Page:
Noble Life

Behind the Scenes with a Top Show Jumping Rider

Alex Granato’s goal from an early age was to compete at the top horse shows as a professional rider and today he ranks as one of the top U.S. show jumpers.

It’s 5:30 pm on a weekday and show jumper Alex Granato is still not quite finished up for the day. The phrase “finishing up,” of course, is relative in this line of work. Currently operating out of two barns in Palm Beach while competing in Wellington, Florida, where some of the best riders in the country base their winters for the 12 week show series at the FTI Winter Equestrian Festival (WEF), Granato has become an expert at juggling his riding, training and show schedule.

Naming his business after his grand prix horse growing up, “Mad Season,” Granato is always quick to credit his equine partners in any success.

Naming his business after his grand prix horse growing up, “Mad Season,” Granato is always quick to credit his equine partners in any success.

Now, the 31-year-old Granato may have been competing in grand prixs at only 18 years old, but he wasn’t a leadline baby. In fact, this international rider didn’t get started in the saddle until he was 9. Growing up in Salt Lake City, Utah, where there wasn’t really a show season in the winters, Granato would take lessons, but didn’t travel very often to other shows beyond the local circuit. But, geography wasn’t going to stand in his way, and at 17, he moved to Colorado to focus on his riding – even completing his senior year online so that he would be able to travel and show. “I was really able to use this time to focus on my horsemanship knowing this is what I wanted to do professionally,” said Granato.

So what does a day in the life of this successful show jumper look like? Well, when you have everything in your barn from dwarf rescue minis to seasoned grand prix horses, the days get a little hectic. Granato and his team headed to Florida, like many other ridres, in November and set up before the show season in Wellington officially kicked off in January.  Now, in week 9 of showing (out of the 12), things are just as hectic as ever.

Plans for the next day often begin with the team of grooms, managers, working students, owners, riders and trainers gathering together the evening before to go over the schedule. And flexibility is a must. “We obviously try to stay on track with the plan as much as possible, but the plan also needs to be able to change too when the unexpected comes up,” said Granato.

Peeps, the rescue dwarf mini, has become quite a sensation and helped cheer on the U.S. team in the Nations Cup competition last week in Florida.

Peeps, the rescue dwarf mini, has become quite a sensation and helped cheer on the U.S. team in the Nations Cup competition last week in Florida.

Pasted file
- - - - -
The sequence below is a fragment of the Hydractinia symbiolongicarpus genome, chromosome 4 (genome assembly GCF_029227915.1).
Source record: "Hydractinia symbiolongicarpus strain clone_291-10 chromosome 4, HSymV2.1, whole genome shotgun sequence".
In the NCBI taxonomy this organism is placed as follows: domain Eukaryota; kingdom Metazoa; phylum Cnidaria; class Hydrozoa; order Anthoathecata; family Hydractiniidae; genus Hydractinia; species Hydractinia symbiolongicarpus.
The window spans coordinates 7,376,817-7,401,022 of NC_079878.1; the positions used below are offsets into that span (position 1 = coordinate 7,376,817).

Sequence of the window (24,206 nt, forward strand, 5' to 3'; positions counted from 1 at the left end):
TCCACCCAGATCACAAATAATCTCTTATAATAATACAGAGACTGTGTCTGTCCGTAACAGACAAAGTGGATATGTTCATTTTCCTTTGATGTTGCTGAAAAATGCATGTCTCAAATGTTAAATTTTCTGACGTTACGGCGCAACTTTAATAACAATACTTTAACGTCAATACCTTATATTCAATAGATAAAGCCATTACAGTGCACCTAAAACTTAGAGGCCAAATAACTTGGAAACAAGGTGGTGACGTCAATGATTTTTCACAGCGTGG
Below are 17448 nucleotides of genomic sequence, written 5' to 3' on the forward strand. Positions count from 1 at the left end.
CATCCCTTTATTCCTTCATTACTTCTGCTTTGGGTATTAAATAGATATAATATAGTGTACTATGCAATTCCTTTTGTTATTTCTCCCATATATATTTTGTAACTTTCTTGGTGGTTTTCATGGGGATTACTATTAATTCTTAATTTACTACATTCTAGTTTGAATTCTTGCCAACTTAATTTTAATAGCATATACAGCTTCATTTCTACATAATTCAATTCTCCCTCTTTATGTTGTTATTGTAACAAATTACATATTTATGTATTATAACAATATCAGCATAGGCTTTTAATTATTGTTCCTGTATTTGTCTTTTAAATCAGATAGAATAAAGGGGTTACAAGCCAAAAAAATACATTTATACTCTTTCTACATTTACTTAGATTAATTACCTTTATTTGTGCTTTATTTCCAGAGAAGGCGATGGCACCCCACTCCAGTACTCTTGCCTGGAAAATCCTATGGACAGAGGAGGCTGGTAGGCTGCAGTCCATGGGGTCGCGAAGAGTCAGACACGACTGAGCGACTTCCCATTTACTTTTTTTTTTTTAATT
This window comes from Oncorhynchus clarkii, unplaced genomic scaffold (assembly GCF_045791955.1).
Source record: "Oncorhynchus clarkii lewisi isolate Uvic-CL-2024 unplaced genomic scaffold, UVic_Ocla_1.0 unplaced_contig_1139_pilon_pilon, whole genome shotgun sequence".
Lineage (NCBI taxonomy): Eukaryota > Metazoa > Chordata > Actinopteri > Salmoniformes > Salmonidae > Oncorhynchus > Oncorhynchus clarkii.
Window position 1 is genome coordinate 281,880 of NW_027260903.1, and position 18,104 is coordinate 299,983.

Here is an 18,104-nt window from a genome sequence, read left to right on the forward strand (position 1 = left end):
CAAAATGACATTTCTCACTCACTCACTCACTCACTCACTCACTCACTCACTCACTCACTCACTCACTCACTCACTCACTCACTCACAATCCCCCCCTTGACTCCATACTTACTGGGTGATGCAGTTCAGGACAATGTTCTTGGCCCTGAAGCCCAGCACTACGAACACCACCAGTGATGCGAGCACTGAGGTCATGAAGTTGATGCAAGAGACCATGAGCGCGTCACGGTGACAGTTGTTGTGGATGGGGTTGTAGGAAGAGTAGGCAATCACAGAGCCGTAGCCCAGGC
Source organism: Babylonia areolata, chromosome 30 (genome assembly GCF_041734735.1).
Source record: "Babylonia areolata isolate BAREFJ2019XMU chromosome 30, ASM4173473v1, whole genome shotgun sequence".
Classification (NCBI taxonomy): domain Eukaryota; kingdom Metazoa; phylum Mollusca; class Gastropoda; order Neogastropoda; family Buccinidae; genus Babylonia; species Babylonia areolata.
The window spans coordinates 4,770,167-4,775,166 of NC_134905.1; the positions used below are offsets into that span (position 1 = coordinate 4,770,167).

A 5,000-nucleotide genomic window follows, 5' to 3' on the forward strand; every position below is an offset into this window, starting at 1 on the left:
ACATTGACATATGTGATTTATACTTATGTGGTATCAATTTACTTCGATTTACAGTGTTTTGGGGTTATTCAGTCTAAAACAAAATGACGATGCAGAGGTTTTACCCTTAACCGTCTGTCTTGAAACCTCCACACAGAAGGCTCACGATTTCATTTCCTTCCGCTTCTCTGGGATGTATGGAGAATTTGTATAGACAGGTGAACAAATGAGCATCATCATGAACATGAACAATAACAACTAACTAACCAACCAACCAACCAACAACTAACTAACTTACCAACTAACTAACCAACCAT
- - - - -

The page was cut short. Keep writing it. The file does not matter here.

The plans seem to definitely be paying off! Just recently, Granato found out that he was in the top 25 for the Rolex/USEF Horse Ranking List along with household rider names like Mclain Ward and Beezie Madden. No small accomplishment! On just schooling days, Granato finds time to give lessons and try and play catch up.

But, beyond his own personal accomplishments, this young professional is committed to giving back to the industry any way he can. Even if that means rescuing 35 minis! Peeps, a dwarf mini beneficiary of a rescue effort that he and fellow rider Josh Dolan participated in last summer in Kentucky, has also become quite the ambassador and mascot, too. Peeps travels with the rest of the crew and is the barn’s beloved cheerleader. With a friendly personality and cuteness overload, Peeps is also a fan favorite with children and adults alike. “Its amazing what a sensation a little mini has created! The girls in the barn as a joke set up a Facebook page for her, and once they started the Instagram page, its been incredible the positive feedback we’ve gotten,” said Granato.

Alex Granato competing with fellow riders Catherine Pasmore and Derek Braun.

Alex Granato competing with fellow riders Catherine Pasmore and Derek Braun.

As the days at the barn are usually jam-packed with activities, it is always a challenge to distinguish between the urgent versus the important. Granato is quick to point out that it is critical to set goals to assist in determining how best to accomplish your riding aspirations. “I think for everybody at any level to really push yourself towards your goals. Everyone has a different level to aspire to but there’s always a big goal no matter what the level. Work hard towards it and gain knowledge from every aspect – horse management to riding and training and working these animals there’s so much that goes into it.”

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Comments (3)

  1. I’ve known Alex since he was a kiddo in SLC. He has always been a gifted rider. Let me add to that; wise, kind, integrity, smart, fun, empathic. There’s more but don’t want him to blush. A very special kinda guy!!! So happy that he followed his path in life!

    • Hi Sharon-
      This is Ann, the mom. What a great compliment to Alex. Thanks for staying in touch. I saw Mariah at the banquet last year. She is a beautiful and talented young lady. You did yourself proud.

      • Hi this is an inspiring story, I am an 18 year old showjumper from South Africa, I am really wanting to be a professional rider in Florida, but would love to have/get more information on how to become a pro over in the USA and is it worth it? And do you get paid well? Id really love if i could talk to a professional rider or even Alex on email or skype or anything that helps me to come over there and achieve my dreams! Please help me i would appreciate it.

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